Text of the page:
Augusta Ada King, Countess of Lovelace (10 December 1815 – 27 November 1852), born Augusta Ada Byron and now commonly known as Ada Lovelace, was an English mathematician and writer, daughter of the poet Lord Byron. She is chiefly known for her work on Charles Babbage's early mechanical general-purpose computer, the Analytical Engine. Her notes on the engine include what is recognised as the first algorithm intended to be carried out by a machine. Because of this, she is often described as the world's first computer programmer, or the "mother of computer programming".
- [The Analytical Engine] might act upon other things besides number, were objects found whose mutual fundamental relations could be expressed by those of the abstract science of operations, and which should be also susceptible of adaptations to the action of the operating notation and mechanism of the engine. … Supposing, for instance, that the fundamental relations of pitched sounds in the science of harmony and of musical composition were susceptible of such expression and adaptations, the engine might compose elaborate and scientific pieces of music of any degree of complexity or extent.
- Sketch of the Analytical Engine invented by Charles Babbage Esq. Scientific Memoirs (Richard Taylor): 694. As quoted by Menabrea, Luigi (1842).
- We may say most aptly that the Analytical Engine weaves algebraical patterns just as the Jacquard-loom weaves flowers and leaves.
- Our family are an alternate stratification of poetry and mathematics.
- Circumstances have been such, that I have lived almost entirely secluded for some time. Those who are much in earnest and with single minds devoted to any great object in life, must find this occasionally inevitable.... You will wonder at having heard nothing from me; but you have experience and candour enough to perceive and know that God has not given to us (in this state of existence) more than very limited powers of expression of one's ideas and feelings... I shall be very desirous of again seeing you. You know what that means from me, and that it is no form, but the simple expression and result of the respect and attraction I feel for a mind that ventures to read direct in God's own book, and not merely thro' man's translation of that same vast and mighty work.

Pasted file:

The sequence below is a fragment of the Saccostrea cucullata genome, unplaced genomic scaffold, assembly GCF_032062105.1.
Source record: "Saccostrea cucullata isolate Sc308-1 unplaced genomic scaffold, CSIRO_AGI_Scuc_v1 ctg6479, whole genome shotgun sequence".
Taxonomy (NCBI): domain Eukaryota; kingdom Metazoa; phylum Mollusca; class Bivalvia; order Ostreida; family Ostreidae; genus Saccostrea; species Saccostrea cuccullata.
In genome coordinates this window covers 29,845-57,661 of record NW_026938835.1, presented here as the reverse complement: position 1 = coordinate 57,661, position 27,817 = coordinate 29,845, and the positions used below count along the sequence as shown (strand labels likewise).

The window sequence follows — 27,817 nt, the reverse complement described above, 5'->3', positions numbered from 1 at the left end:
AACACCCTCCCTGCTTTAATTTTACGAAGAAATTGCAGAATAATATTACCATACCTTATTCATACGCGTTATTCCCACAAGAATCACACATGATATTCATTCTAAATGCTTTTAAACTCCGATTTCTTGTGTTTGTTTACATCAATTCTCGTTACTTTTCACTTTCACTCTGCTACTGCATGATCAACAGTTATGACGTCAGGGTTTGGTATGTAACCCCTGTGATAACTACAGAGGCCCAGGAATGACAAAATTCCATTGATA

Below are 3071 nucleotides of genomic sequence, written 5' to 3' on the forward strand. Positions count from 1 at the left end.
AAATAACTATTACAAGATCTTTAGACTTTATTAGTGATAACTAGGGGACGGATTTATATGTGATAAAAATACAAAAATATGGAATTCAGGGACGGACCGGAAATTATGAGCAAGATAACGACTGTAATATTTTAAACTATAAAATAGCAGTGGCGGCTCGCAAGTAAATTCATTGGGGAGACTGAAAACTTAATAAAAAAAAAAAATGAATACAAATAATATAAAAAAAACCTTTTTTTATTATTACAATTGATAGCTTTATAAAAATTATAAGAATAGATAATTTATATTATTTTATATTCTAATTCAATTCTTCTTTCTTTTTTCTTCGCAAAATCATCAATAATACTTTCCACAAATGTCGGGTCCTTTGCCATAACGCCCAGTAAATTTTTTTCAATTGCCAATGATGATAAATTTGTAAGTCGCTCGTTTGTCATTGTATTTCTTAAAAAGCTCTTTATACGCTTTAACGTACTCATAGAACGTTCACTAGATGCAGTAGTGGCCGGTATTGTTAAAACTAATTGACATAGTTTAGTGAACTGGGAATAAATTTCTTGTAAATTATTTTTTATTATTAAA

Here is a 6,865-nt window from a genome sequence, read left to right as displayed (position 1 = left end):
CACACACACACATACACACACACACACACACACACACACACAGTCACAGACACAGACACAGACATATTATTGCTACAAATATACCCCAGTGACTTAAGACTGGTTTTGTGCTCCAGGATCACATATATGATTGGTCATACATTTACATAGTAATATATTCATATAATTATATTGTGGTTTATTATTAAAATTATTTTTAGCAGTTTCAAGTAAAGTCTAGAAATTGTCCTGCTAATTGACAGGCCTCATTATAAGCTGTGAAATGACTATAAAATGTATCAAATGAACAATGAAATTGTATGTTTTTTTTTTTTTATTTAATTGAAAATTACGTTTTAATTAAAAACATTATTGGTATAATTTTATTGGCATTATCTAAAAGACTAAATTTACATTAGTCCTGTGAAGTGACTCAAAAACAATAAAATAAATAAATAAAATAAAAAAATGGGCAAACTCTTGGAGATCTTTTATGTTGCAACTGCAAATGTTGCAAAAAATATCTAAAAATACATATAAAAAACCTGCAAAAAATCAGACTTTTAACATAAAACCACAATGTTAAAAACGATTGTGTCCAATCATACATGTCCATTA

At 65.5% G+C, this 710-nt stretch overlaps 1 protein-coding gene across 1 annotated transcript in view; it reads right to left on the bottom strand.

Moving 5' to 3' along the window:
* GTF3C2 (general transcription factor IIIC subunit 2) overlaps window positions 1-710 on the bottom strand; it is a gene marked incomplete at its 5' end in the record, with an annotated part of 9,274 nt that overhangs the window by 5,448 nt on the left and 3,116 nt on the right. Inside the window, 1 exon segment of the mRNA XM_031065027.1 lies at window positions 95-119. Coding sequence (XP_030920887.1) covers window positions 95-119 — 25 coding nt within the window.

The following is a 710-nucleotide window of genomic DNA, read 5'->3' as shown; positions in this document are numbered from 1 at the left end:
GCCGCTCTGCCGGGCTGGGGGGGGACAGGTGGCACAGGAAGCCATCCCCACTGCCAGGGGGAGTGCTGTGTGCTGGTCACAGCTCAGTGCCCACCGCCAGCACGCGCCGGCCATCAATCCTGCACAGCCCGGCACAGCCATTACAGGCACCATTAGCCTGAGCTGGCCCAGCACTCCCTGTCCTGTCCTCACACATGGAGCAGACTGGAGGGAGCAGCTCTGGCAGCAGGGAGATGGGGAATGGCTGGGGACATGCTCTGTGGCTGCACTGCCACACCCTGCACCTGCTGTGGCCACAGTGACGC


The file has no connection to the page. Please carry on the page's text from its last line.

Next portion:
- Perhaps you have felt already, from the tone of my letter, that I am more than ever now the bride of science. Religion to me is science, and science is religion. In that deeply-felt truth lies the secret of my intense devotion to the reading of God's natural works. It is reading Him. His will — His intelligence; and this again is learning to obey and to follow (to the best of our power) that will! For he who reads, who interprets the Divinity with a true and simple heart, then obeys and submits in acts and feelings as by an impupulse and instinct. He can't help doing so. At least, it appears so to me.
- Englische Studien, Volume 19 (1894), Leipzig; O.R. Reisland, "Byron's Daughter", p. 157-158.